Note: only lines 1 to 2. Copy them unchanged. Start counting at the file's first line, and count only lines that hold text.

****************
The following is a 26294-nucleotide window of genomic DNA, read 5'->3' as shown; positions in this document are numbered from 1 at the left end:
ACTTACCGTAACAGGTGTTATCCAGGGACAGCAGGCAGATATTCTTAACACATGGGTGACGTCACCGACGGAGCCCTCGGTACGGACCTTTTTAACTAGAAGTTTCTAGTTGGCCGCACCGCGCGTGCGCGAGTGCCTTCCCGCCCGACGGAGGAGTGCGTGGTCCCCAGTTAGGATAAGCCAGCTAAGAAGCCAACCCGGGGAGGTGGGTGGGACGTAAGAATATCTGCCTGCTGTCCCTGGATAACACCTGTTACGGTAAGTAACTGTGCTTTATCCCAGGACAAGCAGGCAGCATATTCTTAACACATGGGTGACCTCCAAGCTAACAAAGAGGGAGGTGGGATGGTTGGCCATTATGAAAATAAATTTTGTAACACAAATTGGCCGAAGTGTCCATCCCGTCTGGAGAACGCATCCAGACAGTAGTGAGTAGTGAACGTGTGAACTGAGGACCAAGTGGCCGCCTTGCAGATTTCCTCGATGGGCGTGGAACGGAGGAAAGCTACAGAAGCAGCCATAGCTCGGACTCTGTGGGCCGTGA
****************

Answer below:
The following is a 26294-nucleotide window of genomic DNA, read 5'->3' as shown; positions in this document are numbered from 1 at the left end:
ACTTACCGTAACAGGTGTTATCCAGGGACAGCAGGCAGATATTCTTAACACATGGGTGACGTCACCGACGGAGCCCTCGGTACGGACCTTTTTAACTAGAAGTTTCTAGTTGGCCGCACCGCGCGTGCGCGAGTGCCTTCCCGCCCGACGGAGGAGTGCGTGGTCCCCAGTTAGGATAAGCCAGCTAAGAAGCCAACCCGGGGAGGTGGGTGGGACGTAAGAATATCTGCCTGCTGTCCCTGGATAACACCTGTTACGGTAAGTAACTGTGCTTTATCCCAGGACAAGCAGGCAGCATATTCTTAACACATGGGTGACCTCCAAGCTAACAAAGAGGGAGGTGGGATGGTTGGCCATTATGAAAATAAATTTTGTAACACAAATTGGCCGAAGTGTCCATCCCGTCTGGAGAACGCATCCAGACAGTAGTGAGTAGTGAACGTGTGAACTGAGGACCAAGTGGCCGCCTTGCAGATTTCCTCGATGGGCGTGGAACGGAGGAAAGCTACAGAAGCAGCCATAGCTCGGACTCTGTGGGCCGTGA